Women in Asia and Africa: An Interdisciplinary History-Based Readings Course

By Dunn, Joe | Teaching History: A Journal of Methods, Fall 2007 | Go to article overview

Women in Asia and Africa: An Interdisciplinary History-Based Readings Course


Dunn, Joe, Teaching History: A Journal of Methods


My teaching is grounded in an international perspective and in student-centered active pedagogy. The goal is for students to assume responsibility for their own learning, and I use student peer modeling as a means to achieve that objective. I am convinced that the best learning environment provides students the opportunity to read extensively, to write about what they read, and to talk about their reading and written commentary. Most of my courses employ this pedagogy. (1) I have selected one course to describe how the process works. "Women in Asian and African Cultures" might be my favorite offering of all the myriad of courses that I teach, and it is one of the most highly rated among my students.

When I designed the course initially, I thought that focusing on women's role in world history and the impact of their respective cultures upon them was an appealing and "catchy" means of dealing with some major events and movements in the recent and contemporary past. This approach seemed particularly appropriate for the women's college environment in which I work. But what might have begun as "gimmick" to teach traditional historical events shifted rapidly to an emphasis on differing cultures, as seen through women's lives and eyes. The methodology now is truly multidisciplinary. Most of the readings are first-person accounts, but subjects are also addressed through the disciplines of history, political science, sociology, anthropology, literature, religion, and journalism, which allow students to appreciate various disciplinary and methodological perspectives.

Moreover, I no longer perceive the course primarily for women but one equally relevant for both genders, and I teach the course as often in our coed graduate programs as I do at the all-women undergraduate level. Excepting some minor structural differences between a daytime course for undergraduates and a one-night-per-week offering for the graduate-level teacher education program, the course, including approach, readings, and results, is the same. My comments in this essay, however, will focus more on the undergraduate offering.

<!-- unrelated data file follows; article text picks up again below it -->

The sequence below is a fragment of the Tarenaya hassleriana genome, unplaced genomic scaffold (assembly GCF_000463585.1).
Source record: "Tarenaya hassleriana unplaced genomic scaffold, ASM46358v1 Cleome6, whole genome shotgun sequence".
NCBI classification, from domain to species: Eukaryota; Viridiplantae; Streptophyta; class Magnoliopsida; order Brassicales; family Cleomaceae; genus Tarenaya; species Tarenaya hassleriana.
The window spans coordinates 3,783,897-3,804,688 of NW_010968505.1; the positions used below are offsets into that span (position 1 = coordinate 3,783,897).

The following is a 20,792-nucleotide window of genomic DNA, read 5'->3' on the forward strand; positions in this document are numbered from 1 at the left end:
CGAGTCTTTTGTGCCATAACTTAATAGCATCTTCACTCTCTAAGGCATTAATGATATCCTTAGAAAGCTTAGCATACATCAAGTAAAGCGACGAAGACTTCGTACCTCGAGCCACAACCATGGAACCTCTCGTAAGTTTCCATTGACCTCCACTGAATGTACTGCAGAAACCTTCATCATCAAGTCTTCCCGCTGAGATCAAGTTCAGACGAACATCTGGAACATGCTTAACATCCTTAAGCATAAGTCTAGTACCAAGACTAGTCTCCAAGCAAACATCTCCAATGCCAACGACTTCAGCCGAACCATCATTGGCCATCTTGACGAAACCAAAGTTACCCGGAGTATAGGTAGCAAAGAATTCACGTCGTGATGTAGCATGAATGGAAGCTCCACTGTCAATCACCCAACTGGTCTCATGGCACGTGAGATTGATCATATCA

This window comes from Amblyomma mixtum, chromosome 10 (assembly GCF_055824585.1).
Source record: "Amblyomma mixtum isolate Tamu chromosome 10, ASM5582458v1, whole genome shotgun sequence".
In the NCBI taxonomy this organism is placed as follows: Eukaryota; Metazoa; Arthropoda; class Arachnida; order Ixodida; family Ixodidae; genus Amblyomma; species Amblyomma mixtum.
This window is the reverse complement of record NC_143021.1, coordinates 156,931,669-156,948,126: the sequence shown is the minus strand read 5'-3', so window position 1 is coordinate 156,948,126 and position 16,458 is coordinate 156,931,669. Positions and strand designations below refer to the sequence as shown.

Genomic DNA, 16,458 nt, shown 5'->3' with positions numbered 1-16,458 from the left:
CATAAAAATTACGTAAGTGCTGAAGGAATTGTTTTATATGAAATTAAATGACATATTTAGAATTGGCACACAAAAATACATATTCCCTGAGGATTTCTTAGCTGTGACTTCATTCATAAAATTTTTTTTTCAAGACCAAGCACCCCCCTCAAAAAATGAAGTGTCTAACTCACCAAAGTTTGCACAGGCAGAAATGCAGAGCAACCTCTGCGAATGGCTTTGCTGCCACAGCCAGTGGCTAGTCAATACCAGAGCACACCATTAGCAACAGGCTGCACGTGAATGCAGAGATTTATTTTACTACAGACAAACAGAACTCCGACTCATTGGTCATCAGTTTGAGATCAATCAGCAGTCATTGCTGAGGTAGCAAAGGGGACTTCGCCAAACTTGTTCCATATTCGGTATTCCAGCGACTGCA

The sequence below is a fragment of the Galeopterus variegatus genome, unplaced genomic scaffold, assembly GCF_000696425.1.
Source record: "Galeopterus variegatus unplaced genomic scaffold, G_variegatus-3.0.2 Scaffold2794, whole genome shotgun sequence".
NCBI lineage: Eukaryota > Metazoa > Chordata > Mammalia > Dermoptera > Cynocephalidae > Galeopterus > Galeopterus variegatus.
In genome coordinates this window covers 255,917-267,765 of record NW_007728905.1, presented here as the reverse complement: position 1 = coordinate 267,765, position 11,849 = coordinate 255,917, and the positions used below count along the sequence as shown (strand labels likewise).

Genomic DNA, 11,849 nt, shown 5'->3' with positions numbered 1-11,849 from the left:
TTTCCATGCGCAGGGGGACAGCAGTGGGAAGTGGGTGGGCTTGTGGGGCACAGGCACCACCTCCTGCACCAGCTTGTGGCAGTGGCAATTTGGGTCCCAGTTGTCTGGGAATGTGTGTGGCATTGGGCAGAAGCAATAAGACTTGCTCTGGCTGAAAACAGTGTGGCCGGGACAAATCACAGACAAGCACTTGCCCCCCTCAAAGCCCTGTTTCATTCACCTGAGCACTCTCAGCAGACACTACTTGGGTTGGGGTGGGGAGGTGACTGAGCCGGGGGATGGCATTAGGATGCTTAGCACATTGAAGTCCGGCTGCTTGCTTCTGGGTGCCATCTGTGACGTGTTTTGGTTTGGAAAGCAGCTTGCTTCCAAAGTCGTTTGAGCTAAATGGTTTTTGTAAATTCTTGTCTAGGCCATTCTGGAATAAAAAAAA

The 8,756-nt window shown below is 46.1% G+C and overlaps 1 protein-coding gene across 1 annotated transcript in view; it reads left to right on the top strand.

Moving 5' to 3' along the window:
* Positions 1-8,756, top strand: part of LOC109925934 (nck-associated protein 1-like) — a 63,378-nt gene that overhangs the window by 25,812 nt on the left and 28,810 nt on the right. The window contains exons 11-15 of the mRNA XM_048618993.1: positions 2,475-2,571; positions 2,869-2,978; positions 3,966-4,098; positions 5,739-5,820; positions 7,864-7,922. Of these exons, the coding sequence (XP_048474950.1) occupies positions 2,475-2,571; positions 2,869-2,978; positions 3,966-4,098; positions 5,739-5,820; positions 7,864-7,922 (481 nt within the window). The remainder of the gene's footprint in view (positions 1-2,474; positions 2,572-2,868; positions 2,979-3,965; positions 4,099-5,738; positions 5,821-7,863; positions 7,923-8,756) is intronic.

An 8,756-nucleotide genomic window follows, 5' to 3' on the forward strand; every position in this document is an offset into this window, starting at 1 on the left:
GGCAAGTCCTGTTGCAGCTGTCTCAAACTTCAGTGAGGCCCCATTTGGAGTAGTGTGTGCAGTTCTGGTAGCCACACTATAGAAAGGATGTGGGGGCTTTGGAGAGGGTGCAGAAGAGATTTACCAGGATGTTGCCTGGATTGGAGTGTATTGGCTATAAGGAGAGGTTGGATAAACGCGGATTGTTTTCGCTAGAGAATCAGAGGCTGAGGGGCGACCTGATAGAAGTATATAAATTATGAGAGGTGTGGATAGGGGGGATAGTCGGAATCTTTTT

The class reads and discusses a common book on selected cultures each week and in most weeks also views and discusses a film. The daytime course meets twice a week, usually Monday and Wednesday, in ninety-minute sessions. Monday is devoted to the book of the week and Wednesday to the film. Prior to the weekly discussions, students write approximately a two-page, single-spaced analysis and reaction to the book in their personal journals. Immediately following the class discussion, the participants write a one-page, single-spaced response, describing the impact of the discussions and their new understandings of the book and topic. These responses are usually the most interesting entries in their journals. Although we have some standard core ideas to consider weekly, the journal entries and the post-discussion responses are free-flowing personal reactions.

The heart of the course is the discussion. I use experienced students, senior-level majors in the department who have taken my courses, to be peer role models demonstrating how to proceed. For the graduate course, I engage undergraduate students who have already taken the course. I always have several students who volunteer to assist either because they enjoy the experience or they consider it valuable preparation and credentials for graduate school. Those who have done this kind of thing before know how to read a book analytically, what to look for, what to focus on, and what questions to ask about the book or film. They demonstrate how to articulate their thoughts, concerns, and perspectives to novice students. During the first weeks, I distribute the best journal entries for the class to read. Every year I am amazed by the quality of the discussion, how quickly first-time students begin to emulate their more experienced peers, and how much the younger students desire to become like their role models.

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